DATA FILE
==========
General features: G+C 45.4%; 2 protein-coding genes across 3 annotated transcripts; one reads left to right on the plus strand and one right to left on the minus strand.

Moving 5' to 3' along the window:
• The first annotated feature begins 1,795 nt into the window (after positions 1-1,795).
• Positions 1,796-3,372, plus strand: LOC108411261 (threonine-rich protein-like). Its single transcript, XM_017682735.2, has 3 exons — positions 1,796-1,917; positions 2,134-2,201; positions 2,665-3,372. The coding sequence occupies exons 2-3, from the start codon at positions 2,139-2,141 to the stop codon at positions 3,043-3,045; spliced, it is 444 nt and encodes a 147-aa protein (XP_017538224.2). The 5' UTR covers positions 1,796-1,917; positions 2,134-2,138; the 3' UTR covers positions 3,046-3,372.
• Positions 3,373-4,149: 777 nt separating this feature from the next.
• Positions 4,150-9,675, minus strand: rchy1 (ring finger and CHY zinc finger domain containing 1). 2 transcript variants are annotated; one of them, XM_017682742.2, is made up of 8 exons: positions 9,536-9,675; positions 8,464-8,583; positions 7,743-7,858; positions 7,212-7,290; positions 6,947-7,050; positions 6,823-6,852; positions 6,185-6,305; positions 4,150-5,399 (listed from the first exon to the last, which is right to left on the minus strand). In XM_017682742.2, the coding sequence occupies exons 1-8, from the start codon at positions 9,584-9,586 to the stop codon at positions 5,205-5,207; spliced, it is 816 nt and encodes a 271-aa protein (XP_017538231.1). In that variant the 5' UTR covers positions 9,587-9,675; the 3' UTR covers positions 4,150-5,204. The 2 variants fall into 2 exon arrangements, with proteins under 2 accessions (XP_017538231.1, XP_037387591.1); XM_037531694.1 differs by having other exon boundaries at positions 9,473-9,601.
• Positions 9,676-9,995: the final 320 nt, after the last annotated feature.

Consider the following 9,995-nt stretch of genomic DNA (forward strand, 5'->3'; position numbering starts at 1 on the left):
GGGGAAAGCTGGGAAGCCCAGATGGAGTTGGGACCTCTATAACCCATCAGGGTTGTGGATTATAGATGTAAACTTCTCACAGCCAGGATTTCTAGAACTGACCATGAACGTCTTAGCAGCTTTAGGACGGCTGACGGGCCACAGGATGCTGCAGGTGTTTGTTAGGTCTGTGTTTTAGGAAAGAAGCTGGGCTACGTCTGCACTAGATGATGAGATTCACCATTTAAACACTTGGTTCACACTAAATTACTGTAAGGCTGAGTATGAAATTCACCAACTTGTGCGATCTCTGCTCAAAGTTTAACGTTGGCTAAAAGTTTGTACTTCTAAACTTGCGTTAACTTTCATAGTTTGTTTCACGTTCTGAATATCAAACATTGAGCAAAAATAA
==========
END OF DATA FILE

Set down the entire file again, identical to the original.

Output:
General features: G+C 45.4%; 2 protein-coding genes across 3 annotated transcripts; one reads left to right on the plus strand and one right to left on the minus strand.

Moving 5' to 3' along the window:
• The first annotated feature begins 1,795 nt into the window (after positions 1-1,795).
• Positions 1,796-3,372, plus strand: LOC108411261 (threonine-rich protein-like). Its single transcript, XM_017682735.2, has 3 exons — positions 1,796-1,917; positions 2,134-2,201; positions 2,665-3,372. The coding sequence occupies exons 2-3, from the start codon at positions 2,139-2,141 to the stop codon at positions 3,043-3,045; spliced, it is 444 nt and encodes a 147-aa protein (XP_017538224.2). The 5' UTR covers positions 1,796-1,917; positions 2,134-2,138; the 3' UTR covers positions 3,046-3,372.
• Positions 3,373-4,149: 777 nt separating this feature from the next.
• Positions 4,150-9,675, minus strand: rchy1 (ring finger and CHY zinc finger domain containing 1). 2 transcript variants are annotated; one of them, XM_017682742.2, is made up of 8 exons: positions 9,536-9,675; positions 8,464-8,583; positions 7,743-7,858; positions 7,212-7,290; positions 6,947-7,050; positions 6,823-6,852; positions 6,185-6,305; positions 4,150-5,399 (listed from the first exon to the last, which is right to left on the minus strand). In XM_017682742.2, the coding sequence occupies exons 1-8, from the start codon at positions 9,584-9,586 to the stop codon at positions 5,205-5,207; spliced, it is 816 nt and encodes a 271-aa protein (XP_017538231.1). In that variant the 5' UTR covers positions 9,587-9,675; the 3' UTR covers positions 4,150-5,204. The 2 variants fall into 2 exon arrangements, with proteins under 2 accessions (XP_017538231.1, XP_037387591.1); XM_037531694.1 differs by having other exon boundaries at positions 9,473-9,601.
• Positions 9,676-9,995: the final 320 nt, after the last annotated feature.

Consider the following 9,995-nt stretch of genomic DNA (forward strand, 5'->3'; position numbering starts at 1 on the left):
GGGGAAAGCTGGGAAGCCCAGATGGAGTTGGGACCTCTATAACCCATCAGGGTTGTGGATTATAGATGTAAACTTCTCACAGCCAGGATTTCTAGAACTGACCATGAACGTCTTAGCAGCTTTAGGACGGCTGACGGGCCACAGGATGCTGCAGGTGTTTGTTAGGTCTGTGTTTTAGGAAAGAAGCTGGGCTACGTCTGCACTAGATGATGAGATTCACCATTTAAACACTTGGTTCACACTAAATTACTGTAAGGCTGAGTATGAAATTCACCAACTTGTGCGATCTCTGCTCAAAGTTTAACGTTGGCTAAAAGTTTGTACTTCTAAACTTGCGTTAACTTTCATAGTTTGTTTCACGTTCTGAATATCAAACATTGAGCAAAAATAA